In addition, Scottish charity Mercy Corps provided life-saving emergency aid to people affected by the earthquake. Funding from DFID’s Rapid Response Facility has helped them get relief kits with items such as clothes, hygiene supplies and blankets to over 14,500 people in need.
Jenny Walter, is Mercy Corps’ Senior Programme Officer for Nepal and helped co-ordinate the Edinburgh-based charity’s response to the earthquake with funding from the UK government. She said:
The earthquake in Nepal almost 3 months ago killed thousands and caused massive destruction. Recovering from a disaster like this takes months and even years.
Mercy Corps, with DFID support, is helping the people of Nepal to get their lives back on track and has provided 14,000 of those affected with emergency relief kits to see them through these difficult times, and almost 10,000 with cash transfers so they can rebuild their lives and buy what they need to recover.
Becky Bottle, aged 23 from Edinburgh, studied at St Andrews University before volunteering with Restless Development on a DFID-funded International Citizen Service placement in Nepal. She returned just before the earthquake hit and has helped raise money for victims. She said:
During my ICS placement I’d worked very closely with the Nepali volunteers and built close friendships with them.
I was really worried about them when I heard about the earthquake, especially because we didn’t hear from them for a few days. The girl I’d been paired with was made homeless which was very upsetting.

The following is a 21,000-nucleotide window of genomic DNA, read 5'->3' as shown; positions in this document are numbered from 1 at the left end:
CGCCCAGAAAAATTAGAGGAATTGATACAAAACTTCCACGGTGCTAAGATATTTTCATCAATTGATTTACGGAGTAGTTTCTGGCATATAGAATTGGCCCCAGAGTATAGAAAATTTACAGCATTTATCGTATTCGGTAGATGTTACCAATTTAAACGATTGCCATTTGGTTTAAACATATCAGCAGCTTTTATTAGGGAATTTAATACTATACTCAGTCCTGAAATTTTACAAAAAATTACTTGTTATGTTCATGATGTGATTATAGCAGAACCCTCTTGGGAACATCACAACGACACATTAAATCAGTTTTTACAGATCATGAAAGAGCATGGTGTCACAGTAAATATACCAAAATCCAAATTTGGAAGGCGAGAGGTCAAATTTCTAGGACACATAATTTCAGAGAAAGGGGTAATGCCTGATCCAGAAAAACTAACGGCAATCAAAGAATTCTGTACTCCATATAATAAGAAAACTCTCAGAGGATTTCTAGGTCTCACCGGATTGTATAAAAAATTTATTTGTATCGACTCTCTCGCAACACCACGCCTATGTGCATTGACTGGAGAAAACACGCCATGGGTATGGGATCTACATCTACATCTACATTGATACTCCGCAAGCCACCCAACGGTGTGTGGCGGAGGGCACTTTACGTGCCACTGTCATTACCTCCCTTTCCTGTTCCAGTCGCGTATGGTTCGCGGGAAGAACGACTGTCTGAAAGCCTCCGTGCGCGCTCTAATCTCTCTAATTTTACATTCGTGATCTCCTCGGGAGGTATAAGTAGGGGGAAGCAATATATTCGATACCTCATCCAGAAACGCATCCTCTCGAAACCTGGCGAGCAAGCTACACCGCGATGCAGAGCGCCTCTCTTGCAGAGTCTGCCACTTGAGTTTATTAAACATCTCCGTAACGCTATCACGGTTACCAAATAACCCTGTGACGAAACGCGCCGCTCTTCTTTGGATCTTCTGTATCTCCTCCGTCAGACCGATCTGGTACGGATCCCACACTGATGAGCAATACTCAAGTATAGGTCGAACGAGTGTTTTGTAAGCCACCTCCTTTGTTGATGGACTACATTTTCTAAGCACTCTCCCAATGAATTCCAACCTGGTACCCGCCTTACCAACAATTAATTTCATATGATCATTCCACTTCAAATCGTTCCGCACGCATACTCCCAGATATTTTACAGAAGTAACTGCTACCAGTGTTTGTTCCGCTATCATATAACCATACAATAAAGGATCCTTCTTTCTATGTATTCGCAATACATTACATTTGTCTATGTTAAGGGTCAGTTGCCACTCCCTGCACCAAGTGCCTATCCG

We set up the ‘Help Us Help Nepal’ campaign to raise as much money as possible for the Restless Development earthquake appeal to support our friends in Nepal and the victims of the tragedy.
The UK response to the earthquakes in Nepal now stands at £70 million. This funding helped ensure emergency aid reached those in need and is now supporting the longer-term recovery of Nepal.
The UK is one of Nepal’s largest bilateral development partners. Over the last 2 years DFID has provided more than £170 million of development assistance to help reduce poverty and promote economic development in Nepal.
Notes to editors
The UK response to the earthquakes in Nepal now stands at £70 million. This includes new commitments made at the International Conference on Nepal’s Reconstruction last month. This funding will focus on rebuilding vital infrastructure, including hospitals and supporting women and vulnerable groups to rebuild their lives and livelihoods
Britain’s disaster resilience work, including pre-positioned shelter kits, meant that within a few hours of the earthquake, British aid was reaching hard-hit communities and providing temporary homes to thousands of people across Nepal. We will continue to fund this work to ensure people are prepared for future disasters.
Of the £70 million, £33 million was pledged for the immediate emergency response in the wake of the earthquake. This included: providing fast-tracked funding through DFID’s Rapid Response Facility so charities like Mercy Corps could quickly get aid to those in need; matching £5 million of public donations to the Disasters Emergency Committee’s appeal to support agencies on the ground; and deploying a UK International Search and Rescue Team and a team of highly skilled UK trauma medics.
Pictures from the visit can be found on the DFID Flickr channel.